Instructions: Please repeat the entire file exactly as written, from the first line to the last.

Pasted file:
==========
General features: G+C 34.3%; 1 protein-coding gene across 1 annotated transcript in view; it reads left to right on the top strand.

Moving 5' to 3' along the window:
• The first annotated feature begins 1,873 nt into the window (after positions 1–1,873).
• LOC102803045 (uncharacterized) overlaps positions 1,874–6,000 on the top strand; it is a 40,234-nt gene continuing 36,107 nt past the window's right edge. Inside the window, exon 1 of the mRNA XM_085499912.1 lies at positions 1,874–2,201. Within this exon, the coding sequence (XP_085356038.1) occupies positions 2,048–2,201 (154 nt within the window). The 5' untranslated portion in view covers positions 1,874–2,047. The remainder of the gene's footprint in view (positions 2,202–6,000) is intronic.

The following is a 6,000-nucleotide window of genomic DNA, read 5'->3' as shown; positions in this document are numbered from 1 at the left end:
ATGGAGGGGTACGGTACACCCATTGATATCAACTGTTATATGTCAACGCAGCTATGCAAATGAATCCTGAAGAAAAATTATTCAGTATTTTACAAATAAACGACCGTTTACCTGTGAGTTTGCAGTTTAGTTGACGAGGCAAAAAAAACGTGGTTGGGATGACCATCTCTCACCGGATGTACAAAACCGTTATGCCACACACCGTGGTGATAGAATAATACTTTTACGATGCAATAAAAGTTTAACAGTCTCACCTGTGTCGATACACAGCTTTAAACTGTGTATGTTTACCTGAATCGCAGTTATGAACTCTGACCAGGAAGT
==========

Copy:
General features: G+C 34.3%; 1 protein-coding gene across 1 annotated transcript in view; it reads left to right on the top strand.

Moving 5' to 3' along the window:
• The first annotated feature begins 1,873 nt into the window (after positions 1–1,873).
• LOC102803045 (uncharacterized) overlaps positions 1,874–6,000 on the top strand; it is a 40,234-nt gene continuing 36,107 nt past the window's right edge. Inside the window, exon 1 of the mRNA XM_085499912.1 lies at positions 1,874–2,201. Within this exon, the coding sequence (XP_085356038.1) occupies positions 2,048–2,201 (154 nt within the window). The 5' untranslated portion in view covers positions 1,874–2,047. The remainder of the gene's footprint in view (positions 2,202–6,000) is intronic.

The following is a 6,000-nucleotide window of genomic DNA, read 5'->3' as shown; positions in this document are numbered from 1 at the left end:
ATGGAGGGGTACGGTACACCCATTGATATCAACTGTTATATGTCAACGCAGCTATGCAAATGAATCCTGAAGAAAAATTATTCAGTATTTTACAAATAAACGACCGTTTACCTGTGAGTTTGCAGTTTAGTTGACGAGGCAAAAAAAACGTGGTTGGGATGACCATCTCTCACCGGATGTACAAAACCGTTATGCCACACACCGTGGTGATAGAATAATACTTTTACGATGCAATAAAAGTTTAACAGTCTCACCTGTGTCGATACACAGCTTTAAACTGTGTATGTTTACCTGAATCGCAGTTATGAACTCTGACCAGGAAGT